I am a planner. I love to plan travel. It gives me a bit of a high hitting that “confirm” button and handing over my money to make another travel adventure a reality.
Along the way, I’ve discovered a number of tools online which have made booking travel easy, painless, and on budget.
Whether you’re travelling for 7 days or 7 months, there are a multitude of tools you can use to plan your trip.
Let’s begin with airfare. For years, I relied on Kayak to show me the best possible price for a flight. Their notifications have been top notch, and I’ve often been able to get the flight I’ve needed at the price I want.
However, in a long-term trip, you are always making travel decisions on the go. Sometimes, you’re just looking for a flight “anywhere.” And, you don’t mind mixing and matching airlines if it’ll give you a cheaper fare. All of these things are easily done using Skyscanner.
Before booking a plane ticket, I now check Skyscanner to make absolutely sure I’m paying the best price, and that I’m seeing all the potential routing options available.
In addition to Skyscanner, there are a number of great little regional travel booking sites you can use if you are focusing on a specific part of the world.
Because the booking engine for Vietnam Railways supposedly doesn’t work so well with international credit cards (according to a few bloggers – I haven’t actually experimented with it myself), Baolau is a good alternative to find transport between cities as you make your way north to south or south to north.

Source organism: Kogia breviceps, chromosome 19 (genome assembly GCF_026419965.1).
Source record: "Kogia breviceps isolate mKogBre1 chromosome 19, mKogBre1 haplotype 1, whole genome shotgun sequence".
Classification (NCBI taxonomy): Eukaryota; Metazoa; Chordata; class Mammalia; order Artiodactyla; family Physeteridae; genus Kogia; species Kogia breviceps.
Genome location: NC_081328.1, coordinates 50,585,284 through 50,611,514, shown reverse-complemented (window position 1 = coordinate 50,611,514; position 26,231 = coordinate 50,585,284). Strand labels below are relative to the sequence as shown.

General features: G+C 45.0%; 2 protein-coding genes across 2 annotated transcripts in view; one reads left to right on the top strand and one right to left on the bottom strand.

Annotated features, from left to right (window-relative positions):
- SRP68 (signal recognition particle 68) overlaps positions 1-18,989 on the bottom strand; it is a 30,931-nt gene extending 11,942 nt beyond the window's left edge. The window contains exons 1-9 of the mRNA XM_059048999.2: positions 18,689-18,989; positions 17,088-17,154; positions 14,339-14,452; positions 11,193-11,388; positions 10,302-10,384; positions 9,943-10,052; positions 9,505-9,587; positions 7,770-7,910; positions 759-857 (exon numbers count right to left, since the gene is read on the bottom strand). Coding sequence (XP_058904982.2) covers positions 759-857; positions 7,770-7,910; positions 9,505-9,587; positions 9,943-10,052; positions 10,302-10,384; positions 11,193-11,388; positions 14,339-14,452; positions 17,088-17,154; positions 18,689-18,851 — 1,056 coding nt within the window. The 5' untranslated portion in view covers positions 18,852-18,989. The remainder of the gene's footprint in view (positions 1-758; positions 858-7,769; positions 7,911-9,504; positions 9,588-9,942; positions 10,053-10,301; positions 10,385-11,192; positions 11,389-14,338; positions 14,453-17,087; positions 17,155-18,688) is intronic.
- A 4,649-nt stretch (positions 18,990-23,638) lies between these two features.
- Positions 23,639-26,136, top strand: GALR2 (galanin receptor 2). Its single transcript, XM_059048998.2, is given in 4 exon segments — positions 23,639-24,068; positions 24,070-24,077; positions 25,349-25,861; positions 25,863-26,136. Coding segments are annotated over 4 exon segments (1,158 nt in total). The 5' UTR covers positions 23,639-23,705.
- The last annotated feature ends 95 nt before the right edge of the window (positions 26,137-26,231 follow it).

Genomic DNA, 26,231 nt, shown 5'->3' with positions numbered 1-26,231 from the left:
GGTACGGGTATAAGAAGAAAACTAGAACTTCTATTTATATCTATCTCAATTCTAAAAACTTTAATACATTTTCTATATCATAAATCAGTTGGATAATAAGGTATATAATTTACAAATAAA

After inputting your departure city and destination, Baolau gives you an overview of travel options including plane, ferry and bus. Once you’ve made your payment, an e-ticket is sent to your e-mail address, and you’re off and running.
Once you get to where you’re going, you need a place to lay your head. Hostelworld‘s mobile app is handy for making reservations on the fly. An added feature of the app not found on the website is you can “favourite” hostels as you go, building a list of places you want to stay in advance of your trip.
I think it’s possible to still have a sense of wonder and discovery going to a place while still getting the lowdown on what to expect and what to watch out for when you arrive. That’s why travel blogs are so great in my mind – you get the benefit of other people’s experience without having to go through all the hardships they did to learn what a place is like. Maximum enjoyment, minimum frustration. It’s efficient.
For Southeast Asia, I’ve come to find that one of the most reliably objective sources of travel guidance is a site called Travelfish. They operate an independent site (read : no endorsed travel, so you know they’re paid out of pocket to get the scoop), and provide extensive travel information guides for every part of the SE Asian backpacker trail.
While their SE Asian guides are fairly extensive, the quality lacks at times on some pages with people putting in overly personal experiences versus good solid general guidebook information. Travelfish is a much better resource, but if you need to know something quick like getting in/getting out/visa requirements for a destination, the Wikis can get you pointed in the right direction.
Prior to arriving in Vietnam, I wanted to add a VPN to my digital devices in order to keep my data safe on the abundant array of free wifi networks across the country (and to make sure my access to important communication avenues like Facebook and Skype were unfettered). After doing some reading, I settled on subscribing to Tunnelbear, and I haven’t been disappointed.